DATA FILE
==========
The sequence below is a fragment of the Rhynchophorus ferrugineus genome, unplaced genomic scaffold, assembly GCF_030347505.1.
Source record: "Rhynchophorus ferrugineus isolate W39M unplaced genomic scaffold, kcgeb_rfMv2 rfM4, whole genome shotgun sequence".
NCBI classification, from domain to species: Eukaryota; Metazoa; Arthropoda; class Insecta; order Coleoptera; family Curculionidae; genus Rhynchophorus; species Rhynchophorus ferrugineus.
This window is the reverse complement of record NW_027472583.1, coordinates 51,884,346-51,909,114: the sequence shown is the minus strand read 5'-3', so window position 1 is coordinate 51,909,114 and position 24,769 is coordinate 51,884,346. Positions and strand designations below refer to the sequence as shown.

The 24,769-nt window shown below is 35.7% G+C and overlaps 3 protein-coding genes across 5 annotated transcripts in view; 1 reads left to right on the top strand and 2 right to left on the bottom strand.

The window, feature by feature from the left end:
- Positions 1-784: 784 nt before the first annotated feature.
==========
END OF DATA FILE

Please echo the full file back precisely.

The sequence below is a fragment of the Rhynchophorus ferrugineus genome, unplaced genomic scaffold, assembly GCF_030347505.1.
Source record: "Rhynchophorus ferrugineus isolate W39M unplaced genomic scaffold, kcgeb_rfMv2 rfM4, whole genome shotgun sequence".
NCBI classification, from domain to species: Eukaryota; Metazoa; Arthropoda; class Insecta; order Coleoptera; family Curculionidae; genus Rhynchophorus; species Rhynchophorus ferrugineus.
This window is the reverse complement of record NW_027472583.1, coordinates 51,884,346-51,909,114: the sequence shown is the minus strand read 5'-3', so window position 1 is coordinate 51,909,114 and position 24,769 is coordinate 51,884,346. Positions and strand designations below refer to the sequence as shown.

The 24,769-nt window shown below is 35.7% G+C and overlaps 3 protein-coding genes across 5 annotated transcripts in view; 1 reads left to right on the top strand and 2 right to left on the bottom strand.

The window, feature by feature from the left end:
- Positions 1-784: 784 nt before the first annotated feature.